Last month, two events occurred, which are seemingly unconnected but I believe could herald a significant change to how naturism is looked upon by naturists and non-naturists alike, and both relate to the venerable magazine, H&E Naturist.
The first event concerns the redesign of the magazine itself, instigated by its editor, Sam Hawcroft; it is however, not without controversy. Sam writes in her editorial for the January edition: “We are currently trialling a different approach to the photographs in H&E, and I appreciate it may sound mad – even offensive to some – for a naturist magazine not to have fully nude pictures in it….” What heresy is this? I hear you say. For as long as many of us remember, certainly since the 1960s the magazine has been in the forefront of naturism in the general public’s mind because of its decision to run photographs of men and women completely nude. They were – and still are – barred from doing so on the front cover by the Obscene Publications Act of various dates, but inside it was a different matter entirely. Curious schoolboys would pull down a copy from their local newsagents’ shelves for their first look at a naked woman; strangely no one seems to think that curious schoolgirls would do the same to cast their eyes on a naked man? Before that fateful decision, the pictures would be much more circumspect, as illustrated by the look back into the archives feature in last month’s issue. People wore bikinis or swimwear, or had their pubic areas airbrushed out. At the time, it was considered in naturist circles to be dishonest, if the naked body was not offensive in reality why should a picture of one be otherwise?
It is perhaps remarkable to think that it was as long ago as 1997 that the retail arm of WH Smith and Sons decided to remove four of the leading soft-porn magazines from their shelves, because they claimed, they simply weren’t selling. Ruth Corbett, the then editor of For Women magazine (one of those removed) told The Independent, that this decision ‘will not put much of a dent in sales’ quoted to be around 60,000 copies per month.
Another casualty of this decision was, of course, H&E selling far fewer copies.
However, despite the decision to remove the soft porn magazines from their high street stores, they were not removed from the 100 or so concessions WH Smith ran in railway stations and airports. Nor did its wholesale arm stop distributing roughly 80 similar titles to the 26,000 independent retailers it supplied at the time. Hypocrites cried the pornographers and anti-porn lobbyists at the same time.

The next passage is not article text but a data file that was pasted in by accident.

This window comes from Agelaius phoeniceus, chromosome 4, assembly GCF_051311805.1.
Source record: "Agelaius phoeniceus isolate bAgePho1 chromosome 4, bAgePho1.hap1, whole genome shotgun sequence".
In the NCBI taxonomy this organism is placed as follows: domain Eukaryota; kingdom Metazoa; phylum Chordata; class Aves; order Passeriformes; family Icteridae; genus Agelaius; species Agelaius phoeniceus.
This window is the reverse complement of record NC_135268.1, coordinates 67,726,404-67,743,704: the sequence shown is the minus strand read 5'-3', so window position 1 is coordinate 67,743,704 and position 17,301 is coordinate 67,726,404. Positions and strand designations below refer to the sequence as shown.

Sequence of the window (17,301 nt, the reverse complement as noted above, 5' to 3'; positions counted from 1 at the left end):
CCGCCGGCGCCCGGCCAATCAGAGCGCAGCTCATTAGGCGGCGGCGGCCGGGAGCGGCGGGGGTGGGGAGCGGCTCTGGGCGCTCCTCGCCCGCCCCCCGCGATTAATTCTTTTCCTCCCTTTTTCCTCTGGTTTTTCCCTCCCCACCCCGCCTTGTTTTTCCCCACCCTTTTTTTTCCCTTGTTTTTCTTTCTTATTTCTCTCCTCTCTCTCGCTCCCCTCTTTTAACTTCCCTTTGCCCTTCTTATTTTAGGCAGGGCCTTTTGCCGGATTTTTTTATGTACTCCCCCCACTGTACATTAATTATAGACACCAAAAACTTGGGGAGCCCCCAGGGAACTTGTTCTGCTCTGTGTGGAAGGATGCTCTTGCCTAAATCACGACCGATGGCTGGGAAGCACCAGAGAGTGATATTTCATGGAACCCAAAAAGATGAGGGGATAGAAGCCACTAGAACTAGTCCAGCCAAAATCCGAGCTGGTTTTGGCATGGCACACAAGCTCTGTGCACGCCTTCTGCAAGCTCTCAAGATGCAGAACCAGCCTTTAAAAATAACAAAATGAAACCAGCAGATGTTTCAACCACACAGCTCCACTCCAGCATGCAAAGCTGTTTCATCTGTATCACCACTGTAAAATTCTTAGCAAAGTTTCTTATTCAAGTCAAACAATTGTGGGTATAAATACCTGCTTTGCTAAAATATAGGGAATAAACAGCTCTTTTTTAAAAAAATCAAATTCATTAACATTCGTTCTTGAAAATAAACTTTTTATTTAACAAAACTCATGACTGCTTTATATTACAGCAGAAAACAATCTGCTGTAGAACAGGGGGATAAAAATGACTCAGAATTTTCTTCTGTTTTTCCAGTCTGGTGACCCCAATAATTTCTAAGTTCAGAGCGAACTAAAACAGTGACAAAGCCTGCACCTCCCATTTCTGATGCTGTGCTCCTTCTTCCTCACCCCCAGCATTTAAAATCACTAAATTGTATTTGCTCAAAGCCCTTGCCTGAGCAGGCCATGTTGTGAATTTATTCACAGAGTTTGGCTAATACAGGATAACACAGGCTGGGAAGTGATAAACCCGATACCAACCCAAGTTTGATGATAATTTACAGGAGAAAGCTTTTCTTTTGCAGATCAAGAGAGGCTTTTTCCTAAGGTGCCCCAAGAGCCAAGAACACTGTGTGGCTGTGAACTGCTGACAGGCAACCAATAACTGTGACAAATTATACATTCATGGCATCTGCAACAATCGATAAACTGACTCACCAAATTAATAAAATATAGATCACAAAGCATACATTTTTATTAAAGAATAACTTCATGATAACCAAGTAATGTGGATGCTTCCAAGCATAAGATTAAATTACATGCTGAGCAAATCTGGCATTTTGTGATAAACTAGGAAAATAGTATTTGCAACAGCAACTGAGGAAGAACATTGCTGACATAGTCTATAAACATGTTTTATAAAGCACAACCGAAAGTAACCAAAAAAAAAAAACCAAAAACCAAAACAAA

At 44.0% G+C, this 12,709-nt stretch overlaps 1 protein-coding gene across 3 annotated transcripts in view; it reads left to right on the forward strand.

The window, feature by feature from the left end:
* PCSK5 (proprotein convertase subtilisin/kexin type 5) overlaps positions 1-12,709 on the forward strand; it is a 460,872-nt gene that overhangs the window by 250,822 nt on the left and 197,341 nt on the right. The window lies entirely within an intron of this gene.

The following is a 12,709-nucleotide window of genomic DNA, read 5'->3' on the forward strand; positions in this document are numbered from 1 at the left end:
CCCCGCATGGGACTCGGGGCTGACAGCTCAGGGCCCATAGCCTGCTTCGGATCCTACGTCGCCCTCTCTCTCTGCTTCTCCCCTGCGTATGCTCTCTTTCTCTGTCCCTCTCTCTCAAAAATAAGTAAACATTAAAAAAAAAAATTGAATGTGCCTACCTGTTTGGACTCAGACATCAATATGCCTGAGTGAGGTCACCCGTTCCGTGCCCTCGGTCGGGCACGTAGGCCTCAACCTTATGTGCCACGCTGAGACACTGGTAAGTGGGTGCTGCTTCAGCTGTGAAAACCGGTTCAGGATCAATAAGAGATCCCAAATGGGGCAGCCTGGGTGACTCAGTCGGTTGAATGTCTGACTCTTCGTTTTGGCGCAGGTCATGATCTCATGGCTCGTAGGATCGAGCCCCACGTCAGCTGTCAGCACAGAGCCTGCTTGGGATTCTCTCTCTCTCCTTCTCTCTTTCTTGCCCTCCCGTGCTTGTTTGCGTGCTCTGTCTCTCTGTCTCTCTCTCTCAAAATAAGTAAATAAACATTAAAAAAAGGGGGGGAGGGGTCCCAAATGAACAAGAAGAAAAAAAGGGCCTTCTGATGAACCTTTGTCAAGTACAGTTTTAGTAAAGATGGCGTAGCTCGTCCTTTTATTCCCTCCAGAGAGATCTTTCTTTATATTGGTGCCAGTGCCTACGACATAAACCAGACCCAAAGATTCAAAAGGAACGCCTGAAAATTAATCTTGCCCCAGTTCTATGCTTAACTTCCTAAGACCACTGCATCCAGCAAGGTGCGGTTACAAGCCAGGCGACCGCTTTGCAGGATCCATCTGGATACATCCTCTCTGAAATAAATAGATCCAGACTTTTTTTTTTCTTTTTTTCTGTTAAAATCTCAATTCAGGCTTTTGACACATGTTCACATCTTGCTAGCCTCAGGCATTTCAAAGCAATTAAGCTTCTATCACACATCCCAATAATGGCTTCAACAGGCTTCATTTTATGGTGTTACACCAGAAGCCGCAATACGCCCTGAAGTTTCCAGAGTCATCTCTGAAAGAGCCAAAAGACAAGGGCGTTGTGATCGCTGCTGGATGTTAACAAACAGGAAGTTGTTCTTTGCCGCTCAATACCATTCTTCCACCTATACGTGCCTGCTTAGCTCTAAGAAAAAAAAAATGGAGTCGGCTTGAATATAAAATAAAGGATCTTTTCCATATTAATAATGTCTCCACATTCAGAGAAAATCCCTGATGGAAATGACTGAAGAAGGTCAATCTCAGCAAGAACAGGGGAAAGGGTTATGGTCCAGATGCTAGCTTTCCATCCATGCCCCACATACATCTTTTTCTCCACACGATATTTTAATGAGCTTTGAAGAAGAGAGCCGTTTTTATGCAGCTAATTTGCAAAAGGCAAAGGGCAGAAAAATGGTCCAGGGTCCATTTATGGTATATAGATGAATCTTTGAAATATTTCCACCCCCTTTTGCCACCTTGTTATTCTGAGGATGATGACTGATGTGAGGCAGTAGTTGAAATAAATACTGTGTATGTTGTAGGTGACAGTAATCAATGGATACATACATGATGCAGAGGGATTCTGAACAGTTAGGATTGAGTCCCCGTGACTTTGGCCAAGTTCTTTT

Another blow to H&E’s circulation happened a year earlier. Diane Abbott, Labour MP for Hackney North and Stoke Newington, a long time clean-up campaigner assisted a newsagent in her constituency to challenge the policy of wholesalers, like Smith’s, who insisted that newsagents took whatever magazines they supplied, even if they preferred not to. Following the successful campaign newsagents could opt out of stocking pornographic magazines, which because of its unashamed nudity included H&E.
By the time WH Smith retail had taken its decision to stop carrying soft porn magazines, H&E had another competitor, the lad-mag. In the UK market at least, these did not even carry pictures of naked or topless women but still appealed to its intended market with short articles and pictures of women who were scantily clad or with obviously naked breasts covered. Although the latest circulation figures released in August 2011 by ABC has shown a fall in circulation for the lad-mag, we are still talking over 200,000 copies per month for Men’s Health and just over 54,000 per week for Zoo, just to give the two examples.
The other event also appeared in last month’s issue of H&E Naturist, the first look at the results from the Ipsos-Mori survey commissioned by British Naturism. I won’t recant the results in detail, you can read them yourselves, but according to this latest survey six per cent of the population, or 3.7 million people, call themselves either a naturist or nudist. If that is so then there must be a considerable market for H&E Naturist to tap into, not to mention British Naturism and the Naturist Action Group. It is accessing that market that is the problem.
It is perhaps ironic that by going back to an earlier era and sanitizing the pictures that appear within its pages, H&E Naturist is actually securing its future. Sam Hawcroft in her editorial added, “Our friends across the pond, NUSA SUN, reach a large nudist community in Florida – and, more to the point, a wide range of advertisers – precisely because of this [sanitized] approach.” As much as we like to talk about circulation that is only half the story, for it is advertising that contributes to the bulk of a magazine’s income but what brings the advertisers are readers. To succeed in the future it must access the 3.7 million people calling themselves nudist or naturist or whatever and the most efficient way to do that with a printed product is the local magazine seller. If that means using circumspect pictures in the magazine then I believe they are right to do so. True, the market they are entering is crowded and difficult, and they still need to tell people that they are there. It won’t be easy, by any means, but when has anything that has been worth doing ever been.
I wish Sam and everyone at H&E Naturist good luck for the challenges ahead and I hope very much that they succeed.